Trash specification, version 0.1

Alexander Larsson alexl at
Mon Aug 30 16:40:35 EEST 2004

On Mon, 2004-08-30 at 14:09, Mikhail Ramendik wrote:
> Alexander Larsson wrote:
> > > 2) I'm a little concerned by just how simple the info file format is. 
> > > Although a more complex file format wouldn't help the first two 
> > > lines, I'm more concerned by what might happen if we need to extend 
> > > this format. (No, I can't think of a reason why we'd need to 
> > > *yet*...) Given we have a standardish file format already, what's the 
> > > problem with using  something similar to the Desktop file format? 
> > > Agreed, there'd be a slight performance hit when reading or writing 
> > > the info files, but it gains us extensibility easily.
> > 
> > An interesting issue is filenames with newlines in them.
> Does any filesystem allow this?

All unix ones do. The only non-allowed characters in unix filenames are
'/' and zero.

> If so, we need to provide for "escaping". But then, other files (like
> *.desktop) probably had to deal with this somehow. What is the solution
> there?

It uses \n escaping.

> > > D) Rather than ISO8601, can we use RFC3339 instead? It's the same 
> > > thing, but the specification is simpler and cut-down. Moreover, I 
> > > believe that ISO8601 isn't a freely available specification, is quite 
> > > large, and thus there's a greater chance of misinterpretation. (Not 
> > > that I think anyone is likely to write a date in there as 
> > > "2004272T111027.22467Z" - I believe a valid ISO date time, but it's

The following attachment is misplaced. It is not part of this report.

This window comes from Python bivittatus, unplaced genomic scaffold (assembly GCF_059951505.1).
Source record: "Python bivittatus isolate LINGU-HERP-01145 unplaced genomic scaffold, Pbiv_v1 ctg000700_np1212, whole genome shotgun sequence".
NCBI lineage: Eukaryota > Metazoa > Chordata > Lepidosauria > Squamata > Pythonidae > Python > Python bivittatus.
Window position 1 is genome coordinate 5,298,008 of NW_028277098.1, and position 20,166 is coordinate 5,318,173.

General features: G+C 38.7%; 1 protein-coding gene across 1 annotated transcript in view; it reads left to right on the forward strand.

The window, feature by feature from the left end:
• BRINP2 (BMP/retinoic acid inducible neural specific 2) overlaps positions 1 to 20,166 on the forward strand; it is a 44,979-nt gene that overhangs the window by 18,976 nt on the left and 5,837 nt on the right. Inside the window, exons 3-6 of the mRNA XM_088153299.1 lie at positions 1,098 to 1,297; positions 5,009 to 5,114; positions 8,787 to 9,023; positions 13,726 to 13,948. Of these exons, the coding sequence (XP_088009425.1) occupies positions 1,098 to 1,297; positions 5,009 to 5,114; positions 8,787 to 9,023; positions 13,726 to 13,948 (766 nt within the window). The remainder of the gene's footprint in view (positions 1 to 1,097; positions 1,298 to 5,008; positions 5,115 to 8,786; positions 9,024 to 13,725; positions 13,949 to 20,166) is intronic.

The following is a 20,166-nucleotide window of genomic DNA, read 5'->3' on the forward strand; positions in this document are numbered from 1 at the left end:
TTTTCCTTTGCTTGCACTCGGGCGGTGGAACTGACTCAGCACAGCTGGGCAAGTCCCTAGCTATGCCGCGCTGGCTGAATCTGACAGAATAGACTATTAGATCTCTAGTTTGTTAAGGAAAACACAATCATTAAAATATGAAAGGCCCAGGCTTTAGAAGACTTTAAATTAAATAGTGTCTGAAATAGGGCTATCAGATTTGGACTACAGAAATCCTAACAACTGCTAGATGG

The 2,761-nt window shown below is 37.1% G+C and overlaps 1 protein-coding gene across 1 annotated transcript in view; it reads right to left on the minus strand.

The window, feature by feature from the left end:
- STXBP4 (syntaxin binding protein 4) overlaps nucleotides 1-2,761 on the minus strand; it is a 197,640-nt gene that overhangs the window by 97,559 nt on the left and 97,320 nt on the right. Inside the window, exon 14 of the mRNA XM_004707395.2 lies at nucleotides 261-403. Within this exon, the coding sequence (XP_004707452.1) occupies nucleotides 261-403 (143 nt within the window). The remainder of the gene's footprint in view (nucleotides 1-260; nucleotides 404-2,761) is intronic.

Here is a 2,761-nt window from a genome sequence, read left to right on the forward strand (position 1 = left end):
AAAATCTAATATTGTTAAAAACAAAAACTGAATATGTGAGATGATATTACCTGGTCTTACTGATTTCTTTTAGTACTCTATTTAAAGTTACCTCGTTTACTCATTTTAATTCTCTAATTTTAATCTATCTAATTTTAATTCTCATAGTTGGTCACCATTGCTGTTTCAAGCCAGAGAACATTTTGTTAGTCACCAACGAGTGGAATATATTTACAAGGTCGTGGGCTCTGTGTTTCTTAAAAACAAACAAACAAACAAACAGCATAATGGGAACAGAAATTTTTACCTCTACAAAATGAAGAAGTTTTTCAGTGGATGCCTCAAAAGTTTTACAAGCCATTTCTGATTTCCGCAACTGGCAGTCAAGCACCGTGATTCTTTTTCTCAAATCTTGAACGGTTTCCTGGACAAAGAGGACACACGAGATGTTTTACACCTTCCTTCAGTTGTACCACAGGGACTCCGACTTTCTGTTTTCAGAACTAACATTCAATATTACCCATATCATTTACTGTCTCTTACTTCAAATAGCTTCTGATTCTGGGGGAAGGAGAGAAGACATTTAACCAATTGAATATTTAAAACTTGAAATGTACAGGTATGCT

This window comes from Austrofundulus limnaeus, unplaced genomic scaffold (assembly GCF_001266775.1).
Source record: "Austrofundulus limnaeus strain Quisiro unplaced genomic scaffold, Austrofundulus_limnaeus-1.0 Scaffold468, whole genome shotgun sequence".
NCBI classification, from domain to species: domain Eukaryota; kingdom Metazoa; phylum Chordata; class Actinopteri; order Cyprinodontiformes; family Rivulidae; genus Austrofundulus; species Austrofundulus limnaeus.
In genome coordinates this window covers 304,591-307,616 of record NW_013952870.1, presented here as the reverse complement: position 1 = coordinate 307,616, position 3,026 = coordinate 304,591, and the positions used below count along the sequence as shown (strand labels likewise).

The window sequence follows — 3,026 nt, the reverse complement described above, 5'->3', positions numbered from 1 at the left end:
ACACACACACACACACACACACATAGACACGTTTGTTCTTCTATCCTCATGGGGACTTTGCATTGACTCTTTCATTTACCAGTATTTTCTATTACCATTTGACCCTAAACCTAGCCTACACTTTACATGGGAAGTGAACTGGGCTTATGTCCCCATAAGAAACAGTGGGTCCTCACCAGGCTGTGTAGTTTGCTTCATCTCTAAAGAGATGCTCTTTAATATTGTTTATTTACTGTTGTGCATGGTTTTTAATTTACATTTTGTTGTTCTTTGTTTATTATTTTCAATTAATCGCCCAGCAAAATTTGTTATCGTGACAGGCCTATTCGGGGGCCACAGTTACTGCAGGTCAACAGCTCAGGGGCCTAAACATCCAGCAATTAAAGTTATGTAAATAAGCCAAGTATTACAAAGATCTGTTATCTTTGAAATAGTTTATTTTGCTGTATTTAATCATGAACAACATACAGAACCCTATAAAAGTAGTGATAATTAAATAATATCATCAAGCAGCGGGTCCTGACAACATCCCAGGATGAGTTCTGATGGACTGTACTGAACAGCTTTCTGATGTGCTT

> > > worth specifying that explicitly.)
> > 
> > Even rfc3339 is way to complicated than the YYYYMMMDD:HHMM or whatever
> > that was initially mentioned. All this complication is way unnecessary,
> > since this is all machine parsed anyway. I see little or no reason for
> > not just using an epoch number for the time, anything else will just
> > result in thousands of lines of wasted parsing code to convert the
> > string date to the internal representation which is likely an epoch.
> But is an epoch number portable across operating systems and
> architectures? 

How could it not be? Its the number of seconds since the epoch (00:00:00
UTC, January 1, 1970). Its what the posix time() function returns. It is
also how ctime, mtime and atime are stored in the structure returned
from stat(). So, its not like its an uncommon format for file times.

> I'd prefer this spec to be implementable under any OS at all, if the
> developers so choose. 


> > He's an obese small-town barbarian from a doomed world. She's a high-kicking 
> > red-headed doctor in the wrong place at the wrong time. They fight crime! 
> (offtopic: what do you generate this with? <g>)

Heh. Its just a script.

 Alexander Larsson                                            Red Hat, Inc 
                   alexl at    alla at 
He's a war-weary ninja waffle chef with a passion for fast cars. She's a ditzy 
winged femme fatale who hides her beauty behind a pair of thick-framed 
spectacles. They fight crime! 

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